The grandson of Menoeceus (1), and a son of Creon.1 He is a descendant of the Spartae. When the Seven against Thebes laid siege to that city, Tiresias foretold that if any of the Spartae should sacrifice himself, Thebes would not be conquered. Menoeceus accordingly threw himself from the walls, and the Thebans were victorious.2

Pausanias3 relates that Menoeceus killed himself in consequence of an oracle of the Delphian god. His tomb was shown at Thebes near the Neitian gate.4



  1. Euripides. Phoenician Women, 768.
  2. ibid., 913, 930; Pseudo-Apollodorus. The Library iii, 6.7.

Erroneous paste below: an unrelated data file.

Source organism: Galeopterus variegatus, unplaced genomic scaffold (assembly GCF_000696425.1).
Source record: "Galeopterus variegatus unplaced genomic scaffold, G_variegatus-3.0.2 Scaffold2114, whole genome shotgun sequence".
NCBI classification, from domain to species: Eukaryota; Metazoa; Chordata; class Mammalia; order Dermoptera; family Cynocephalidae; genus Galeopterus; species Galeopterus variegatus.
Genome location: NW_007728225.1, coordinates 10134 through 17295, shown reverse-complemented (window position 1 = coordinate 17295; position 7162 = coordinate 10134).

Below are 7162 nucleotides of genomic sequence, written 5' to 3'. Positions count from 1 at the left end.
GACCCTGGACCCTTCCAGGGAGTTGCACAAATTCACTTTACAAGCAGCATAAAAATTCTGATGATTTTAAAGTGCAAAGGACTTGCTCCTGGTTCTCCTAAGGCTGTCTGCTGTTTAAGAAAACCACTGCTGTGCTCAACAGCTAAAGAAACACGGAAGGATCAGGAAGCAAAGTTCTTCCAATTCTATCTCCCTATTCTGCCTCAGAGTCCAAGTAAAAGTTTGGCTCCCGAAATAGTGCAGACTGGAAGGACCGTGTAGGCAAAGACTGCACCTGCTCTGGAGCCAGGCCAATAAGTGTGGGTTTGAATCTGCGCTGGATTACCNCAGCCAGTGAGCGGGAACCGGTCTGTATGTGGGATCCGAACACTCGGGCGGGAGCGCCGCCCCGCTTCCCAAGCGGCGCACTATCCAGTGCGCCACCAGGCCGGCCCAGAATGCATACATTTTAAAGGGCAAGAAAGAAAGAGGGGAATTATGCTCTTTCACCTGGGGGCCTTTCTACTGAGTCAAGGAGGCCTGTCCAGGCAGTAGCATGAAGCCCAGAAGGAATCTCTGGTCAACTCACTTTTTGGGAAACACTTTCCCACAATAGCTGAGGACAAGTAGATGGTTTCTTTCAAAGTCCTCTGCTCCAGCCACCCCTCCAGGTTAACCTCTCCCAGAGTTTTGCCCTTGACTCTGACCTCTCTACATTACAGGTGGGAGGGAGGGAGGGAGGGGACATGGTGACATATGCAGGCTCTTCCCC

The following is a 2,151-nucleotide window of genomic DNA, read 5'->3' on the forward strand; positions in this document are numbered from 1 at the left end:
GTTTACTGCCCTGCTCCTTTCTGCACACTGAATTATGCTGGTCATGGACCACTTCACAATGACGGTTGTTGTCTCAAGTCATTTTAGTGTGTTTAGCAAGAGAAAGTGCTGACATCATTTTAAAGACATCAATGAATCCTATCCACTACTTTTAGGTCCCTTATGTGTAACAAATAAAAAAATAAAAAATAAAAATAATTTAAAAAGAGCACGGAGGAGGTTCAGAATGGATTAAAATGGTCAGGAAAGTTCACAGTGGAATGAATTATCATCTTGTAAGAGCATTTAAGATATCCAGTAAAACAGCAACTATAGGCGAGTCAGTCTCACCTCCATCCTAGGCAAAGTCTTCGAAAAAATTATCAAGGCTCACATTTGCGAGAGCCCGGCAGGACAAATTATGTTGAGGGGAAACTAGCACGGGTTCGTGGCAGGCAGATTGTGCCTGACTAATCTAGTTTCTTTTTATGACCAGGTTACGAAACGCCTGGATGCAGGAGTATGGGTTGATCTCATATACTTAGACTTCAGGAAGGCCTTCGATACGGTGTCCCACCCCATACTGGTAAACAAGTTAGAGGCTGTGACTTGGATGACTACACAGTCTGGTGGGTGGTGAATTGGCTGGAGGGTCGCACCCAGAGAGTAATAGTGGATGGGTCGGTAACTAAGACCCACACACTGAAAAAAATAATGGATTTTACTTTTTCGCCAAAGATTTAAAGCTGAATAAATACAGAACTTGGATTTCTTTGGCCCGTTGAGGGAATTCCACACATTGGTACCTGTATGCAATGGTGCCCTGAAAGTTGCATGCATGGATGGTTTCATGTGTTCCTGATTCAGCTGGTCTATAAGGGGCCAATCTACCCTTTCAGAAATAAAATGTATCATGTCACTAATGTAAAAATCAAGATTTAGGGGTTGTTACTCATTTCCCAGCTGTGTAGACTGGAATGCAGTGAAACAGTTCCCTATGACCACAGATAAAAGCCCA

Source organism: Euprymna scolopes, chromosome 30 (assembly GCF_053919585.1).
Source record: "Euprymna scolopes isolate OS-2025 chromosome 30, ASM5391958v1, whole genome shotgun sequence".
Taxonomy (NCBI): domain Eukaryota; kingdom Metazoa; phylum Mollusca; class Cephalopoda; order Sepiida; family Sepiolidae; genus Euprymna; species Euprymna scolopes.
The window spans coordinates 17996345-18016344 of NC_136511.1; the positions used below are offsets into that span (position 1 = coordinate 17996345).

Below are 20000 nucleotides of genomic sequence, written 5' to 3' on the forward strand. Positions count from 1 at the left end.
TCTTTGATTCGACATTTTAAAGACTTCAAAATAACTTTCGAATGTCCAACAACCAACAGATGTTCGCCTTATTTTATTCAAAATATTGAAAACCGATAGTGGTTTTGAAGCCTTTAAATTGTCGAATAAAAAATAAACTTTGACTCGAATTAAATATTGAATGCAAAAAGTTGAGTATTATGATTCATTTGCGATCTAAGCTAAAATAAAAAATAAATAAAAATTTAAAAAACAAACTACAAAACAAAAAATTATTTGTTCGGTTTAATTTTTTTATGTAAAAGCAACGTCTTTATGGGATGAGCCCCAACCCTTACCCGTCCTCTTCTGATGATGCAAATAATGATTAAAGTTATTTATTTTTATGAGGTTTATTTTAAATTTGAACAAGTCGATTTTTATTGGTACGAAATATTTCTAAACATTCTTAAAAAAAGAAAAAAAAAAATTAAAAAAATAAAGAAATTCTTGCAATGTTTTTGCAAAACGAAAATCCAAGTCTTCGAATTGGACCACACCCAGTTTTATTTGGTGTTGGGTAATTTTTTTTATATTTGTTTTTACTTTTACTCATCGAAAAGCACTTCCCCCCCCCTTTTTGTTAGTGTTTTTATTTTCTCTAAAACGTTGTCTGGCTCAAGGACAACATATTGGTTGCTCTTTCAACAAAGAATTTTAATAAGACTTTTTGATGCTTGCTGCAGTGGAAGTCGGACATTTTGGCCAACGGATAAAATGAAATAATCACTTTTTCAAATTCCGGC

3. Description of Greece ix, 25.1.
  4. Pausanias, l.c.; comp. Statius. Thebaid x, 755 ff., 790.


  • Smith, William. (1870). Dictionary of Greek and Roman Biography and Mythology. London: Taylor, Walton, and Maberly.

This article incorporates text from Dictionary of Greek and Roman Biography and Mythology (1870) by William Smith, which is in the public domain.